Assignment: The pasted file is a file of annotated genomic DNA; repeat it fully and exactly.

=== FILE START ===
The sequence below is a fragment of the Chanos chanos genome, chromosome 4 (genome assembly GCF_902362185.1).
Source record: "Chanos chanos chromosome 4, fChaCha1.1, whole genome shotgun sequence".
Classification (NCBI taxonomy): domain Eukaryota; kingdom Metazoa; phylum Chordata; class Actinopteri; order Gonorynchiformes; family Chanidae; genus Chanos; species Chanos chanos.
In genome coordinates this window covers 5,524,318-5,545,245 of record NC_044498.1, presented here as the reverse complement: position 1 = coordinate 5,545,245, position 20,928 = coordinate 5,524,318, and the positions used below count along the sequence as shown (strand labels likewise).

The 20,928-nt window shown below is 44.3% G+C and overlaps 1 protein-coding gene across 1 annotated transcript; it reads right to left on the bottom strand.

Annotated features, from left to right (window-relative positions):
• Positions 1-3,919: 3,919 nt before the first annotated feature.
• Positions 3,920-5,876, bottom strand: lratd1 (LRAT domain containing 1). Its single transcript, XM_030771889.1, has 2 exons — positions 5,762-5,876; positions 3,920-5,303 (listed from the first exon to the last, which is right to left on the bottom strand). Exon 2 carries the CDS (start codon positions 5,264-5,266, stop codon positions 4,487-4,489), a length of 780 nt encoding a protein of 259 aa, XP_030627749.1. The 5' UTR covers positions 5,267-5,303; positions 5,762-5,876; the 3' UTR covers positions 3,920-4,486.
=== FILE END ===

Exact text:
The sequence below is a fragment of the Chanos chanos genome, chromosome 4 (genome assembly GCF_902362185.1).
Source record: "Chanos chanos chromosome 4, fChaCha1.1, whole genome shotgun sequence".
Classification (NCBI taxonomy): domain Eukaryota; kingdom Metazoa; phylum Chordata; class Actinopteri; order Gonorynchiformes; family Chanidae; genus Chanos; species Chanos chanos.
In genome coordinates this window covers 5,524,318-5,545,245 of record NC_044498.1, presented here as the reverse complement: position 1 = coordinate 5,545,245, position 20,928 = coordinate 5,524,318, and the positions used below count along the sequence as shown (strand labels likewise).

The 20,928-nt window shown below is 44.3% G+C and overlaps 1 protein-coding gene across 1 annotated transcript; it reads right to left on the bottom strand.

Annotated features, from left to right (window-relative positions):
• Positions 1-3,919: 3,919 nt before the first annotated feature.
• Positions 3,920-5,876, bottom strand: lratd1 (LRAT domain containing 1). Its single transcript, XM_030771889.1, has 2 exons — positions 5,762-5,876; positions 3,920-5,303 (listed from the first exon to the last, which is right to left on the bottom strand). Exon 2 carries the CDS (start codon positions 5,264-5,266, stop codon positions 4,487-4,489), a length of 780 nt encoding a protein of 259 aa, XP_030627749.1. The 5' UTR covers positions 5,267-5,303; positions 5,762-5,876; the 3' UTR covers positions 3,920-4,486.